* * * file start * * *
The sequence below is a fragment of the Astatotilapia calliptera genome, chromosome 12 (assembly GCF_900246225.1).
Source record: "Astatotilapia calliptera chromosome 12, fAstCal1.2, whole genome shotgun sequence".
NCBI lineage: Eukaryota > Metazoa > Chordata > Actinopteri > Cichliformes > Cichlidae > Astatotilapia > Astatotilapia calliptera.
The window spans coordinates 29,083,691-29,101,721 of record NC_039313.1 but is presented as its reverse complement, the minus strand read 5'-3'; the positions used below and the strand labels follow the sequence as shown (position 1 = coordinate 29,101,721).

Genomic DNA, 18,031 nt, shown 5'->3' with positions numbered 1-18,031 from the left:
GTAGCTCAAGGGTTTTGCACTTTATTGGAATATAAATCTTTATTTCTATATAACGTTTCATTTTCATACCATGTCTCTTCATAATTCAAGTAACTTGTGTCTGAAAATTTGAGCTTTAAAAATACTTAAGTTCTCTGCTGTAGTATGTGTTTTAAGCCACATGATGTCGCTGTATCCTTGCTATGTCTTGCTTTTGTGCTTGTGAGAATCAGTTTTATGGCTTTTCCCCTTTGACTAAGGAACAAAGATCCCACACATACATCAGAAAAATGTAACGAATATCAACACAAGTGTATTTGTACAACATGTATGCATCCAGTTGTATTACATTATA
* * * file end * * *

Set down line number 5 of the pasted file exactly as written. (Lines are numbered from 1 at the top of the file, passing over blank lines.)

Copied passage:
Genomic DNA, 18,031 nt, shown 5'->3' with positions numbered 1-18,031 from the left: